Frankie and Amelia
A heartfelt companion novel to the critically acclaimed Chester and Gus about inclusivity, autism, friendship, and family, perfect for fans of Sara Pennypacker and Kate DiCamillo.
After being separated from his family, Franklin becomes an independent cat, until he meets a goofy dog named Chester. Chester is a service dog to his person, a boy named Gus, and Chester knows just the girl to be Franklin’s person—Gus’s classmate, Amelia.
Amelia loves cats, but has a harder time with people. Franklin understands her, though, and sees how much they have in common. When Amelia gets into some trouble at school, Franklin wants to help the girl who’s done so much to help him. He’s not sure how, yet, but he’s determined to try.
This sweet and moving novel demonstrates how powerful the bond between pets and people can be, while thoughtfully depicting a neurodivergent tween’s experience.
Praise for Frankie and Amelia
"A sweetly rendered story of friendship and finding your place. McGovern creates natural conversations between not only Chester and Frankie but also between the animals and their persons, adding wisdom and humor to this gentle narrative. A recommended read for young animal-lovers and those looking for an authentic experience of neurodiversity. A small gem of inclusiveness!" — Booklist Online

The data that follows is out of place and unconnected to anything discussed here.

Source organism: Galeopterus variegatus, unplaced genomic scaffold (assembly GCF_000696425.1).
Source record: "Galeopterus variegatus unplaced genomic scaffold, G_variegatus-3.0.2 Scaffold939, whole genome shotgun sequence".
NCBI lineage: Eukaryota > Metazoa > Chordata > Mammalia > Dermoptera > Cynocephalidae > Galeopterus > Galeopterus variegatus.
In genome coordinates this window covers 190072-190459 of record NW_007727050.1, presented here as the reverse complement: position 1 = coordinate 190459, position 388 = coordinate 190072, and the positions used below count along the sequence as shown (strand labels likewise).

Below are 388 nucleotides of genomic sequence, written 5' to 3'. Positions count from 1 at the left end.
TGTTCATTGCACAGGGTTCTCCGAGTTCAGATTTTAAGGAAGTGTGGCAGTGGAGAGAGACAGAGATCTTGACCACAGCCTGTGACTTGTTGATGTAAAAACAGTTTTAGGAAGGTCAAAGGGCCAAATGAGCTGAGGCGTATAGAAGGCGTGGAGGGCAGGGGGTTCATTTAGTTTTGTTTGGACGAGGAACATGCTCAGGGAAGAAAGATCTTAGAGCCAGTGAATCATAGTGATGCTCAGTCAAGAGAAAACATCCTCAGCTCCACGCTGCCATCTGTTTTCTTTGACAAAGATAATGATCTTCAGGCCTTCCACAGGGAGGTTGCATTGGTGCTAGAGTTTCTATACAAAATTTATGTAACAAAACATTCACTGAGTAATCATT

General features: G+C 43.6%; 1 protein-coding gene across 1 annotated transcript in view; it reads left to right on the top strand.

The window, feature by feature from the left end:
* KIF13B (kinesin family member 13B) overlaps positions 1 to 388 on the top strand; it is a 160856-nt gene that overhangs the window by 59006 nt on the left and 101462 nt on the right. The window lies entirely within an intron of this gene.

"An ingenious perspective on the world of neurodiversity—funny and heartfelt. Frankie’s wisdom and growth are models for the rest of us." — Kathryn Erskine, National Book Award winning author of Mockingbird
"Charming and funny, thoughtful and tender—a heartwarming story about the power of personal connection and a much needed reminder that sometimes we find those connections in the most unlikely places." — Booki Vivat, New York Times bestselling author of the Frazzled series
“Frankie brings a fresh, furry, often humorous, and always honest perspective on family, friendships, and the challenges of overcoming your fears and finding acceptance. A rich blend of humor and heart."
— John David Anderson, author of Posted and Ms. Bixby's Last Day
Praise for Chester and Gus: “In this delightful novel, Cammie McGovern has somehow managed to channel, with absolute perfection, the endearing voice of an aspiring service dog named Chester. Joyful, inspiring, and completely winning, Chester and Gus is unforgettable.”
— Katherine Applegate, #1 New York Times bestselling author of the Newbery Medal winner The One and Only Ivan
“Beautifully imagined and deeply affecting, Cammie McGovern’s sensitive portrait of one resilient family and their very special dog demonstrates that the best lives are lived when differences are cherished.” — Leslie Connor, award-winning author of Waiting for Normal and All Rise for the Honorable Perry T. Cook
“The quintessential book about a boy and his dog—perfectly beautiful.”
— Huffington Post
“[Readers] will be charmed by Chester’s warmth and loyalty.” — Publishers Weekly
“Gus’ gradual, subtle interactions with his classmates ring true and sympathetic.” — Kirkus Reviews